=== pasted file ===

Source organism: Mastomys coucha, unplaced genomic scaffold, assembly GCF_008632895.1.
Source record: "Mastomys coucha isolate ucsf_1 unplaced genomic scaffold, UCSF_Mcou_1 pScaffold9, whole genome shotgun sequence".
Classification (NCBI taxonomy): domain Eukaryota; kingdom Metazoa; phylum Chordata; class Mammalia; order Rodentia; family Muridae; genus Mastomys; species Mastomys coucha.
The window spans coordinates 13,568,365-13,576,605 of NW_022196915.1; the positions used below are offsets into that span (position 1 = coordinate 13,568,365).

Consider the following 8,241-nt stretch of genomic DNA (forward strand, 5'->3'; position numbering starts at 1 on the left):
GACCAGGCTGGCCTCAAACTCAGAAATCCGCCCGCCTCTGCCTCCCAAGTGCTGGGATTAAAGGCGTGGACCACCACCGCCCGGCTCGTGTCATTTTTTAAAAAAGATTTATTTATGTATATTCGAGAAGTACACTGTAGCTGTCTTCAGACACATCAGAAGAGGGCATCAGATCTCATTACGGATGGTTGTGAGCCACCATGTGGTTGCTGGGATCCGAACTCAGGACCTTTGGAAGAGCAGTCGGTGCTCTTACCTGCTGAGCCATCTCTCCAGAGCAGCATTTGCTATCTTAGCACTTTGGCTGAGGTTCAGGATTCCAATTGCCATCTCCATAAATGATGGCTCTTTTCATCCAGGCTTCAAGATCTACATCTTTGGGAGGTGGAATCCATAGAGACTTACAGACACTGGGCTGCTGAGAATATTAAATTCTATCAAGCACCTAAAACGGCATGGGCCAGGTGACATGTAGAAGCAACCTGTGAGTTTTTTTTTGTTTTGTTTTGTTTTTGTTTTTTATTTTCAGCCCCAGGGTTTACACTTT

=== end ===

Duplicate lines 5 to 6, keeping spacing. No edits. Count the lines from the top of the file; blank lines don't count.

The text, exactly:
Consider the following 8,241-nt stretch of genomic DNA (forward strand, 5'->3'; position numbering starts at 1 on the left):
GACCAGGCTGGCCTCAAACTCAGAAATCCGCCCGCCTCTGCCTCCCAAGTGCTGGGATTAAAGGCGTGGACCACCACCGCCCGGCTCGTGTCATTTTTTAAAAAAGATTTATTTATGTATATTCGAGAAGTACACTGTAGCTGTCTTCAGACACATCAGAAGAGGGCATCAGATCTCATTACGGATGGTTGTGAGCCACCATGTGGTTGCTGGGATCCGAACTCAGGACCTTTGGAAGAGCAGTCGGTGCTCTTACCTGCTGAGCCATCTCTCCAGAGCAGCATTTGCTATCTTAGCACTTTGGCTGAGGTTCAGGATTCCAATTGCCATCTCCATAAATGATGGCTCTTTTCATCCAGGCTTCAAGATCTACATCTTTGGGAGGTGGAATCCATAGAGACTTACAGACACTGGGCTGCTGAGAATATTAAATTCTATCAAGCACCTAAAACGGCATGGGCCAGGTGACATGTAGAAGCAACCTGTGAGTTTTTTTTTGTTTTGTTTTGTTTTTGTTTTTTATTTTCAGCCCCAGGGTTTACACTTT